Development of an Experimentally Validated Non-linear Viscoelastic Viscoplastic Model for a Novel Fuel Cell Membrane Material
May, Jessica Anne
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The proton exchange membrane (PEM) is a key component in proton exchange membrane fuel cells (PEMFCs). During standard fuel cell operation, the PEM degrades due to cyclic hygrothermal loads, resulting in performance loss or total failure. Improvement of current PEM materials and development of cheaper, more durable materials is essential to the commercialization of PEMFC technology, which may provide an attractive alternative energy source for transportation. This dissertation investigates a new PEM material which is a blend of sulfonated perfluorocyclobutane (PFCB) and polyvinylidene fluoride (PVDF). Hereafter referred to as PFCB/PVDF, this polymer blend was developed by General Motors Company(TM) as a potential replacement for the current benchmark PEM, the DuPont(TM) product Nafion®. The PFCB/PVDF blend is less costly to manufacture than standard PEM materials and investigations into its long-term mechanical durability are ongoing. Specifically, this document discusses the experimental and analytical work performed in the material characterization, constitutive expression development, and implementation of that expression into uniaxial and biaxial finite element geometries. Extension of the model to time-varying temperature and moisture conditions is also explored. The uniaxial finite element model uses a non-linear viscoelastic viscoplastic (NLVE-VP) constitutive expression with parameters determined from uniaxial creep and recovery experiments at a single environmental condition. Validation tests show that this model accurately predicts results from uniaxial tension experiments, such as stress relaxation, force ramp, and multistep creep and recovery, to stresses of 8 MPa and strains approaching 15%, which is the maximum hygrothermal strain expected in an operating fuel cell. The biaxial finite element model combines the NLVE-VP constitutive expression with the geometry of a pressure-loaded blister experiment, which better approximates fuel cell membrane constraints. Results from the biaxial model are compared to experimental results. The model accurately predicts strain in the blister test but predicts stresses that differ from those estimated from blister curvature. Additionally, it is found that both the non-linear viscoelastic and viscoplastic parameters are functions of the operating environment. Future experimental work is needed to characterize that dependence before the constitutive model is used to simulate the response of the PFCB/PVDF blend to fuel cell operating conditions.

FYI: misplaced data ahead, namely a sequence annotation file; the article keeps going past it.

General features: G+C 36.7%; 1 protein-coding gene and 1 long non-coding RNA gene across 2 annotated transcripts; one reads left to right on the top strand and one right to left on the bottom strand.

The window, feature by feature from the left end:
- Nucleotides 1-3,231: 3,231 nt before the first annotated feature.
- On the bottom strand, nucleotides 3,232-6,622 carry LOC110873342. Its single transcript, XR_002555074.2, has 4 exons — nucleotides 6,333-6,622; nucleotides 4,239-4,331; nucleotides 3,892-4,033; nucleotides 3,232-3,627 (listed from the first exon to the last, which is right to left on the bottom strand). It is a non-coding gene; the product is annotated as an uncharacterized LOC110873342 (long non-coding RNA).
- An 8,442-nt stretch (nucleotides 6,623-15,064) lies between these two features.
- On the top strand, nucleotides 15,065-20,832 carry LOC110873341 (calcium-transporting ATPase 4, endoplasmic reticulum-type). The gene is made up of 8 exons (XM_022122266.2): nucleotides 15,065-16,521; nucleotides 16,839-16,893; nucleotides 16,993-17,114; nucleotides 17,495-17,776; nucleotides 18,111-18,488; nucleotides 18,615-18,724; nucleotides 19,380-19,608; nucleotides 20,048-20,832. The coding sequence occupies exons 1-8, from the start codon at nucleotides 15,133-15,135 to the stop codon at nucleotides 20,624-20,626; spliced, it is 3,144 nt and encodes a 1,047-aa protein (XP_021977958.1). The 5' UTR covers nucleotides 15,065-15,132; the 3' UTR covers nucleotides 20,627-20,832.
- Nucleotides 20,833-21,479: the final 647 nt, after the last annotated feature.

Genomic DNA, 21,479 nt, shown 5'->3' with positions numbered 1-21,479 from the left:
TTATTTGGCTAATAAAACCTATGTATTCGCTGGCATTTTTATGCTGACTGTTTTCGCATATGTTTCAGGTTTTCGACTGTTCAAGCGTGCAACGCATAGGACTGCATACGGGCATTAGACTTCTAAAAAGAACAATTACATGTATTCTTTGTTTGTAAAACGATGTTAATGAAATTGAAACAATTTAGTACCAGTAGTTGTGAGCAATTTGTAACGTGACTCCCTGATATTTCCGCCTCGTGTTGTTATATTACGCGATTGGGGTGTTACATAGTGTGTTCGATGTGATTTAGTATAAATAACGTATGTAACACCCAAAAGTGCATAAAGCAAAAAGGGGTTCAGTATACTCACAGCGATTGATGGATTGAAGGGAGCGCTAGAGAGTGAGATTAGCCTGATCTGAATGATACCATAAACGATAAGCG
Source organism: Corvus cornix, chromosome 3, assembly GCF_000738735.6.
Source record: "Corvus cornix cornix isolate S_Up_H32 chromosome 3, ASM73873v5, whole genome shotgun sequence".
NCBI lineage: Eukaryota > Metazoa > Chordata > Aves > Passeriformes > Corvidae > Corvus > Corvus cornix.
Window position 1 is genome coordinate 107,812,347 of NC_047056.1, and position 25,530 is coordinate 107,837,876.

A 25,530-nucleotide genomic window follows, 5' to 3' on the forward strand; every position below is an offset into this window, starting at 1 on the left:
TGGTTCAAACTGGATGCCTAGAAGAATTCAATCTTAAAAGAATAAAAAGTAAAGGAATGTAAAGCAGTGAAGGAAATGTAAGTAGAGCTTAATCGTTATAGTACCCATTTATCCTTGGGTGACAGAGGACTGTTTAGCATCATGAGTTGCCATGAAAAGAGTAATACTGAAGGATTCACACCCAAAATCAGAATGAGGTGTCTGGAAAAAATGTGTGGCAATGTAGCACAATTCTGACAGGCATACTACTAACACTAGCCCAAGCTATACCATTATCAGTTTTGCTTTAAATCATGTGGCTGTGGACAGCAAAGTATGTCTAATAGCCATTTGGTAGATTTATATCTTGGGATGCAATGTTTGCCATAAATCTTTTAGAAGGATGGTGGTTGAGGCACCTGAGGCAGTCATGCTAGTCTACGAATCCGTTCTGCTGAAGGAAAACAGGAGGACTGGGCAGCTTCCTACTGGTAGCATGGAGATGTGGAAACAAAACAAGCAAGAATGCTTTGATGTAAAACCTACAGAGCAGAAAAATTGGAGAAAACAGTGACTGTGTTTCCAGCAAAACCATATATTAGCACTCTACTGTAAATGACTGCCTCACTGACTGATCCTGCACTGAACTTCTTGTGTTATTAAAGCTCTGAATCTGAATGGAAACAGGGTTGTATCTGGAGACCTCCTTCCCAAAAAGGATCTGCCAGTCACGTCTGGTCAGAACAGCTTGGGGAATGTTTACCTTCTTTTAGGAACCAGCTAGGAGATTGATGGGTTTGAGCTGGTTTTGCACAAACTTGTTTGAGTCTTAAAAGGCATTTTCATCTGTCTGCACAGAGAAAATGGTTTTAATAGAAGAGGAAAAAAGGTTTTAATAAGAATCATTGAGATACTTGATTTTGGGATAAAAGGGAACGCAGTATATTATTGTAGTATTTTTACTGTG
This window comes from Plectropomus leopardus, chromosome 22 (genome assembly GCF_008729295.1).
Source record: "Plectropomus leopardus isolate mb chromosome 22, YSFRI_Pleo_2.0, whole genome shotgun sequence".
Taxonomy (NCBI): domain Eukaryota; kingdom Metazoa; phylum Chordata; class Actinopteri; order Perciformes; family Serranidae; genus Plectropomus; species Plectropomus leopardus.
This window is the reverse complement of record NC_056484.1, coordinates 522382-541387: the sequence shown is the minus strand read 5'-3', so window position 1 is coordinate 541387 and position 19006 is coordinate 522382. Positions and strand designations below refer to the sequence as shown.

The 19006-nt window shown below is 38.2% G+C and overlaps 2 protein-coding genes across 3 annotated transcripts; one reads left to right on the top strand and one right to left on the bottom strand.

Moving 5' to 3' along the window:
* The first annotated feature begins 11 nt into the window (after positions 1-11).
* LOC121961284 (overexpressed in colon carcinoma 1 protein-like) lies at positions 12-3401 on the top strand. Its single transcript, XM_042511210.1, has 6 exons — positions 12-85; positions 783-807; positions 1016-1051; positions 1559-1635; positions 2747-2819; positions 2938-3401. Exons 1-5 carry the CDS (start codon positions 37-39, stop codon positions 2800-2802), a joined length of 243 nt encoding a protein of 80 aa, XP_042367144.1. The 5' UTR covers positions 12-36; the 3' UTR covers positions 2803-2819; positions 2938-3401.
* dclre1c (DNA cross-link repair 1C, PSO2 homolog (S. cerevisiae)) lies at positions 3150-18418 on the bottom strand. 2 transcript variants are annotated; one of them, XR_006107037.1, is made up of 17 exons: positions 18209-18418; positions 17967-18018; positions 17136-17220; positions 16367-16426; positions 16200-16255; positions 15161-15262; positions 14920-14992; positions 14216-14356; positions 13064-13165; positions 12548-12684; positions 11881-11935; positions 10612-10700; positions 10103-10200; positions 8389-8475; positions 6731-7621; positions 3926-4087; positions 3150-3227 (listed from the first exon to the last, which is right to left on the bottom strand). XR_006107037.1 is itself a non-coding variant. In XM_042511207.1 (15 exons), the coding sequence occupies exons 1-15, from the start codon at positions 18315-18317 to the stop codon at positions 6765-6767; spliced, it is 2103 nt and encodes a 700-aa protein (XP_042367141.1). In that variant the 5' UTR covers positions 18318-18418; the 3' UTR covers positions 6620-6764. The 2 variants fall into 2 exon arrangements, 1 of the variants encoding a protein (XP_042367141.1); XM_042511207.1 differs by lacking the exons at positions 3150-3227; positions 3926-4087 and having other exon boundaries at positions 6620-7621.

- Doctoral Dissertations